Politics & Policy

A Political Gettysburg

The Dems try to win, against the odds.

We’re witnessing the political equivalent of Gettysburg. The Democrats needed to win this election to turn their prospects around. They needed the White House to win back the Supreme Court. They needed a pliable Senate to water down or halt the House Republicans. They failed, utterly.

The Democrats and all of their institutions (the media, academia, unions, Hollywood, etc.) threw everything they had into this election. Their 527s outspent the Right. They knocked Nader off a vast number of ballots. They juiced turnout to unprecedented levels. They created documentaries. The lied about the draft. They lied about their candidate. They lied about stolen munitions. They fabricated memos. They even got an assist from the now completely discredited exit polls.

And they lost.

Now, it appears they’re launching a political Pickett’s charge. On one side is a President and a party that is likely to have won the popular vote outright, have an Electoral College edge and wide Senate and House majorities. On the other are the Democrat’s shock troops–their lawyers–preparing to mount an unpopular and unsavory assault on the electoral result and the Right.

And, just like Pickett’s charge, the Democrats will fail, because the terrain they’re attacking is simply too difficult. Ohio is controlled, completely, by Republicans–in the statehouse, in the secretary of state’s office, in the governor’s mansion. And that’s just the political terrain. The Democrats will also run counter to public opinion and the obvious perception that Bush is the clear winner nationally.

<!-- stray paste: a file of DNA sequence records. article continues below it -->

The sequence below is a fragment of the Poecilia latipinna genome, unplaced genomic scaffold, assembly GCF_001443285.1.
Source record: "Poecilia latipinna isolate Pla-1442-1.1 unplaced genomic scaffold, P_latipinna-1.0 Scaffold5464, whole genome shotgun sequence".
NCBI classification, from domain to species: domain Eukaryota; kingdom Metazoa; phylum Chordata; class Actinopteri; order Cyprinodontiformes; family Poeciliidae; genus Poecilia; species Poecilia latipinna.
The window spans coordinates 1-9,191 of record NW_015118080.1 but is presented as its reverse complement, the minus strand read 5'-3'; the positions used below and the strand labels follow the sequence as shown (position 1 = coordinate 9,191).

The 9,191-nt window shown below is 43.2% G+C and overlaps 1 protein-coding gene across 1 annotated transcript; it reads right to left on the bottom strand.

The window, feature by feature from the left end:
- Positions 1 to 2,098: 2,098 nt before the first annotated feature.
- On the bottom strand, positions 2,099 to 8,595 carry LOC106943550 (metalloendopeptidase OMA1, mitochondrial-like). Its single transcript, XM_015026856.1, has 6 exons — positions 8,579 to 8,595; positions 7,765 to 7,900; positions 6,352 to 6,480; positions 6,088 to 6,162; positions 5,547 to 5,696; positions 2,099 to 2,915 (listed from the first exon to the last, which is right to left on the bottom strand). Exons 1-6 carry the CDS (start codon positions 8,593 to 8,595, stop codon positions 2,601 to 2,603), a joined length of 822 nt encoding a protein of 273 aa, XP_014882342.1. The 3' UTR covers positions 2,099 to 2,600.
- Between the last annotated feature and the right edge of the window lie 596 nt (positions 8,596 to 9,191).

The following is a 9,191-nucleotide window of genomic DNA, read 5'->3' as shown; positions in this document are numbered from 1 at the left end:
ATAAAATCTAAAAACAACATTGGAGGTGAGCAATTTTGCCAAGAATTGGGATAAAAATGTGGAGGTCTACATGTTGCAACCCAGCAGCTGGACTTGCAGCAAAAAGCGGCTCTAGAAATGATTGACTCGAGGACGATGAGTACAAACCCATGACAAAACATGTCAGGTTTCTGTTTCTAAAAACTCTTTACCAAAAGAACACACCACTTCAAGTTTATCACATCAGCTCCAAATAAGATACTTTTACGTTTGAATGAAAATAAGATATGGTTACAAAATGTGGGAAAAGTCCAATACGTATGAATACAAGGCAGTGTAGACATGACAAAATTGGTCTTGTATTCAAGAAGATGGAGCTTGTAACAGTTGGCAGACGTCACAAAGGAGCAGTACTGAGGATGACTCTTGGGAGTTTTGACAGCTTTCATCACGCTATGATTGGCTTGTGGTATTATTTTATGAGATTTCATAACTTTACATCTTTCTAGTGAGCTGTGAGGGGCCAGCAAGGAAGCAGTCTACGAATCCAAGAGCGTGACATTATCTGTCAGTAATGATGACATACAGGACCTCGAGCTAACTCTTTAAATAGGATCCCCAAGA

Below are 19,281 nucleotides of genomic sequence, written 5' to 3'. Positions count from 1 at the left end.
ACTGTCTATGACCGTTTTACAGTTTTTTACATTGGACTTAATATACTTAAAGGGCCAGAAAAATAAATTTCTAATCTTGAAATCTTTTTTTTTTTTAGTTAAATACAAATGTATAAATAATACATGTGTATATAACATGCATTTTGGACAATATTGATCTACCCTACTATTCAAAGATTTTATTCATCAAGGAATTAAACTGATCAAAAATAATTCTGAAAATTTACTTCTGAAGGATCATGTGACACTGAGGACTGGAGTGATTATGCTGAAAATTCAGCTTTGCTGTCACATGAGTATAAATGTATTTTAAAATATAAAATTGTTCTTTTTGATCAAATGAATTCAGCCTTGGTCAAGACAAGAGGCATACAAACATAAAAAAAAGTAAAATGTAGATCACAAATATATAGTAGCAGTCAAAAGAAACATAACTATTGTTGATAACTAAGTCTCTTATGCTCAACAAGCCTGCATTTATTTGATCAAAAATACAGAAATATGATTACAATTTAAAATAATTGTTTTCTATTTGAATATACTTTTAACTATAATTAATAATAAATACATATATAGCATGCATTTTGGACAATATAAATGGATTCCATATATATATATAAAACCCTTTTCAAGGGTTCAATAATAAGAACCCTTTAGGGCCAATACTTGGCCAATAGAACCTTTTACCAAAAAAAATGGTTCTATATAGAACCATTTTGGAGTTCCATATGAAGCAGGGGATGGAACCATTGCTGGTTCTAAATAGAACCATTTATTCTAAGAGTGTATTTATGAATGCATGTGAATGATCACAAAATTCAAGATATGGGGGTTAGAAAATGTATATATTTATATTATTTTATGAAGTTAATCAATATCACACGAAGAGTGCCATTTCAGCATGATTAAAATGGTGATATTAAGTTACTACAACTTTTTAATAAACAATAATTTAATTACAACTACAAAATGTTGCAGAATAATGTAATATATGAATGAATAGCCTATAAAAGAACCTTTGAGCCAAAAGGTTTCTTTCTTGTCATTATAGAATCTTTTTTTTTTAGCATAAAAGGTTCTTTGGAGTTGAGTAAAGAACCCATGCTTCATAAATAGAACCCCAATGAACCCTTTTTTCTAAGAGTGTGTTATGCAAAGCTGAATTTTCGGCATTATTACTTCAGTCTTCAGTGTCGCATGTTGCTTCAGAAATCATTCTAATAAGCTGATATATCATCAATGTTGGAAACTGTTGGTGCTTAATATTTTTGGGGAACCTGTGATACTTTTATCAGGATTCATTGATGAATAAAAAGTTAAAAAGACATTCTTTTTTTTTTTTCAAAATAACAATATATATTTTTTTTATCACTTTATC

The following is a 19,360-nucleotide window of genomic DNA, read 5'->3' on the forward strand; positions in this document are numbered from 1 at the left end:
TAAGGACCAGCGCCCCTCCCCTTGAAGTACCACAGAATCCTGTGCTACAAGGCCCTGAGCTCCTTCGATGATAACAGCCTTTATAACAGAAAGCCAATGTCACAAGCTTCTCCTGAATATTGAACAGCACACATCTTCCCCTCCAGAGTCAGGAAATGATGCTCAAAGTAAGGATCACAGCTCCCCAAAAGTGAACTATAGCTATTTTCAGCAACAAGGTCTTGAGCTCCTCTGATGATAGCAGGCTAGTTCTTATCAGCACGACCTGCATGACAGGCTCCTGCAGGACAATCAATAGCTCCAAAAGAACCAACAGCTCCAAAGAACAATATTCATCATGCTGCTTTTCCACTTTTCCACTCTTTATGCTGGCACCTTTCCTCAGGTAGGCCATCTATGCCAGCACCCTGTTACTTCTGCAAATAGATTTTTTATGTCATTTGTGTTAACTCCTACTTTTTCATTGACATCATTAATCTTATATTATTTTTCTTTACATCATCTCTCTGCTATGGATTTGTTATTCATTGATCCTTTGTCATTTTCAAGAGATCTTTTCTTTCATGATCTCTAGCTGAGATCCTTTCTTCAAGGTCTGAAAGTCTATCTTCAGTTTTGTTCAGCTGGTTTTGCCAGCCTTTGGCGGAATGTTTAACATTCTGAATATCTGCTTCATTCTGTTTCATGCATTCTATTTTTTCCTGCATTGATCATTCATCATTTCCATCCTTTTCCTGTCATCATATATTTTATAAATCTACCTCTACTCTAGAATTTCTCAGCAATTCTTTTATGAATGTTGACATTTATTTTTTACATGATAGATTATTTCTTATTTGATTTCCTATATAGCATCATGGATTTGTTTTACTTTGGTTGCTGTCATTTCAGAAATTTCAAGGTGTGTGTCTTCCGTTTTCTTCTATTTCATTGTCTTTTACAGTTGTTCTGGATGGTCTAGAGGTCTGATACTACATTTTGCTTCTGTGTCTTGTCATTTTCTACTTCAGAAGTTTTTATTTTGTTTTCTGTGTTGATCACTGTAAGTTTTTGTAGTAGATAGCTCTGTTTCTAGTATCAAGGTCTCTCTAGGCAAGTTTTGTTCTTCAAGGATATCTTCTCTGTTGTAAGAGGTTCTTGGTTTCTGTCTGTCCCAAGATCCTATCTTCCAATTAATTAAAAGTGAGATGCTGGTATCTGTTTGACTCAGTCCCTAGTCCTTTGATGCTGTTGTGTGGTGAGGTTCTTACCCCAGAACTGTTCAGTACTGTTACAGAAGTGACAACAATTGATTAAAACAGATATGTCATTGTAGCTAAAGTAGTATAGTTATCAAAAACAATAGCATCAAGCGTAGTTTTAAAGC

Once the Democrats have lost this ill-fated adventure, they will face the cold, hard truth that Bush and the Republicans won’t be interested in conciliatory measures or bipartisan cooperation. They’ll face difficult fights over Supreme Court justices, Social Security reform, spending, taxes, and hopefully paycheck protection, election reform, and possibly even a supermajority requirement for tax increases.

They’ll have to come to grips with the fact that rural and evangelical voters and residents of the booming exurbs are forming their own powerful coalition, that talk radio and Fox News and bloggers are replacing their networks, and that the Solid South is now a fortress. They’ll review the data and find that Wisconsin and Minnesota will soon become the Ohio-backup for the GOP.

After fighting so hard for this victory, they’ll face a president bent on driving his advantage and making history. They’ll face a party that fought too hard not to seize the initiative.

Robert Moran is a vice president at the Republican polling firm Fabrizio, McLaughlin & Associates. He is an NRO contributor.


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